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The elder patient with suspected acute coronary syndromes in the emergency department.
Acad Emerg Med. 2007 Aug; 14(8):732-9.AE

Abstract

OBJECTIVES

To describe the evaluation and outcomes of elder patients with suspected acute coronary syndromes (ACS) presenting to the emergency department (ED).

METHODS

This was a post hoc analysis of the Internet Tracking Registry for Acute Coronary Syndromes (i*trACS) registry, which had 17,713 ED visits for suspected ACS. First visits from the United States with nonmissing patient demographics, 12-lead electrocardiogram results, and clinical history were included in the analysis. Those who used cocaine or amphetamines or left the ED against medical advice were excluded. Elder was defined as age 75 years or older. ACS was defined by 30-day revascularization, Diagnosis-related Group codes, or death within 30 days with positive cardiac biomarkers at index hospitalization. Multivariable logistic regression analyses were performed to determine the association between being elder and 1) 30-day all-cause mortality, 2) ACS, 3) diagnostic tests ordered, and 4) disposition. Multivariable logistic regression was also performed to determine which clinical variables were associated with ACS in elder and nonelder patients.

RESULTS

A total of 10,126 patients with suspected ACS presenting to the ED were analyzed. For patients presenting to the ED, being elder was independently associated with ACS and all-cause 30-day mortality, with adjusted odds ratios of 1.8 (95% confidence interval [CI] = 1.5 to 2.2) and 2.6 (95% CI = 1.6 to 4.3), respectively. Elder patients were more likely to be admitted to the hospital (adjusted odds ratio, 2.2; 95% CI = 1.8 to 2.6), but there were no differences in the rates of cardiac catheterization and noninvasive stress cardiac imaging. Different clinical variables were associated with ACS in elder and nonelder patients. Chest pain as chief complaint, typical chest pain, and previous history of coronary artery disease were significantly associated with ACS in nonelder patients but were not associated with ACS in elder patients. Male gender and left arm pain were associated with ACS in both elder and nonelder patients.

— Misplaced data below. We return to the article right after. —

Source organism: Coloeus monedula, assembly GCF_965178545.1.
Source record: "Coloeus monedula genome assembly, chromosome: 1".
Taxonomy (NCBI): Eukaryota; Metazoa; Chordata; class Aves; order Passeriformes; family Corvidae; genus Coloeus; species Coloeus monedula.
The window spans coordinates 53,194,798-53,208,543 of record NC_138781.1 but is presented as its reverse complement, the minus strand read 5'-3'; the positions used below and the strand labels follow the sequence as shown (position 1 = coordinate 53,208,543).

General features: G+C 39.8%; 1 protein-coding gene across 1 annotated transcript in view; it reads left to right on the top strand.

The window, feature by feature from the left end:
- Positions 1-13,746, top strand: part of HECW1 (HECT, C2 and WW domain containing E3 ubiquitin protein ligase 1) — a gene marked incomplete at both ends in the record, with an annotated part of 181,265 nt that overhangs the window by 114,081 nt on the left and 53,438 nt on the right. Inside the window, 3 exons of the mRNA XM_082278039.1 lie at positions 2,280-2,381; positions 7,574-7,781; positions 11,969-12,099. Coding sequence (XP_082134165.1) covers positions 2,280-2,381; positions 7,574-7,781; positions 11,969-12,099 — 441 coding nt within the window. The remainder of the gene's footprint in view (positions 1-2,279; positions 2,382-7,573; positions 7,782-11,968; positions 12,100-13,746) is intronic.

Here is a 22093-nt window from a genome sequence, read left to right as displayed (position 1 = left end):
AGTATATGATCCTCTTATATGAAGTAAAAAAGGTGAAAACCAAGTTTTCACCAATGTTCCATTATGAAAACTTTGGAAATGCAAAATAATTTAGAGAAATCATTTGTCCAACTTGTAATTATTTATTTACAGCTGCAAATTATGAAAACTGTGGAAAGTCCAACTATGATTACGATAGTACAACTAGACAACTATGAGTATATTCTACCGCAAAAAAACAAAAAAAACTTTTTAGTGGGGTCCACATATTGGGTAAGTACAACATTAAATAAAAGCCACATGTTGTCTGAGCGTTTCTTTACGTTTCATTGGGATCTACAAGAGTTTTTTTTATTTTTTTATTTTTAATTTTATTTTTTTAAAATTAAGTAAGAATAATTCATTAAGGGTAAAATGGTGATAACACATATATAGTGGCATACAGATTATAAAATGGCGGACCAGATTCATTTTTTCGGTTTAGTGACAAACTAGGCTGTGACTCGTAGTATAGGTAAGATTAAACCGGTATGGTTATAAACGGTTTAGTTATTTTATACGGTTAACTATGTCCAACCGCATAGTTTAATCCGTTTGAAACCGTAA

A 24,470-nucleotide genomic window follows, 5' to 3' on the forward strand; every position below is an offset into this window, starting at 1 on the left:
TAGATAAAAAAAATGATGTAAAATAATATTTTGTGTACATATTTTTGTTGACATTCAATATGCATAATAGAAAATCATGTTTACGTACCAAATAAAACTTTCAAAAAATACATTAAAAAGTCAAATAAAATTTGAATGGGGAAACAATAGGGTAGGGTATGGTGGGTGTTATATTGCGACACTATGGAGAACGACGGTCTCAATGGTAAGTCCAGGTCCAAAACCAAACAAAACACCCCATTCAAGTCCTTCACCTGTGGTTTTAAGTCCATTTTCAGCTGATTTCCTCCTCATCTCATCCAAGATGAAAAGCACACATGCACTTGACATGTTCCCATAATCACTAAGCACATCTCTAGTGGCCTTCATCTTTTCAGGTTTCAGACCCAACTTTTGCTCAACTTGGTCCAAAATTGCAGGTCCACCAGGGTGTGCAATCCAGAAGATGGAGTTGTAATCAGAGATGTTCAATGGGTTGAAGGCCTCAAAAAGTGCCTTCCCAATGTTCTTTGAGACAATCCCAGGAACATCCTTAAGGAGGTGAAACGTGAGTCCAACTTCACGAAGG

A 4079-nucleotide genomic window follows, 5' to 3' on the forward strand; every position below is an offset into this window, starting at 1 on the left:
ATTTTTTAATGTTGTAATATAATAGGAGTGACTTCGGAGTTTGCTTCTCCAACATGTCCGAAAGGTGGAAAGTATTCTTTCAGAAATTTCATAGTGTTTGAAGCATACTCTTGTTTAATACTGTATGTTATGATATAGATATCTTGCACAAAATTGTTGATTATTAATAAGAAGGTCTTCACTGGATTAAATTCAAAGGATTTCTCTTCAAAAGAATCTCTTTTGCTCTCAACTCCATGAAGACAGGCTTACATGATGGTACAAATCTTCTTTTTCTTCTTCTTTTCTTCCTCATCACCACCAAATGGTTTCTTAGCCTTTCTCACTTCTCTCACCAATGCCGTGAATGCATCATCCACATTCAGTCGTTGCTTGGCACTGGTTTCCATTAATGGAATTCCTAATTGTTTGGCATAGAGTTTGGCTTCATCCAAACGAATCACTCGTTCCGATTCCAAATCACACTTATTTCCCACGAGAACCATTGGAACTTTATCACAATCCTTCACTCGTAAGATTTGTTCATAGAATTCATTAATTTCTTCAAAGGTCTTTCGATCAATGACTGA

CONCLUSIONS

Elder patients who present to the ED with suspected ACS represent a population at high risk for ACS and 30-day mortality. Elders are more likely to be admitted to the hospital, but despite an increased risk for adverse events, they have similar odds of receiving a diagnostic test, such as stress cardiac imaging or cardiac catheterization, compared with nonelder patients. Different clinical variables are associated with ACS, and clinical prediction rules utilizing presenting symptoms should consider the effect modification of age.

Authors+Show Affiliations

Department of Emergency Medicine, Vanderbilt University Medical Center, Nashville, TN, USA. jin.h.han@vanderbilt.eduNo affiliation info availableNo affiliation info availableNo affiliation info availableNo affiliation info availableNo affiliation info availableNo affiliation info availableNo affiliation info availableNo affiliation info availableNo affiliation info availableNo affiliation info availableNo affiliation info available

Pub Type(s)

Journal Article
Research Support, Non-U.S. Gov't

Language

eng

PubMed ID

17567963

Citation

Han, Jin H., et al. "The Elder Patient With Suspected Acute Coronary Syndromes in the Emergency Department." Academic Emergency Medicine : Official Journal of the Society for Academic Emergency Medicine, vol. 14, no. 8, 2007, pp. 732-9.
Han JH, Lindsell CJ, Hornung RW, et al. The elder patient with suspected acute coronary syndromes in the emergency department. Acad Emerg Med. 2007;14(8):732-9.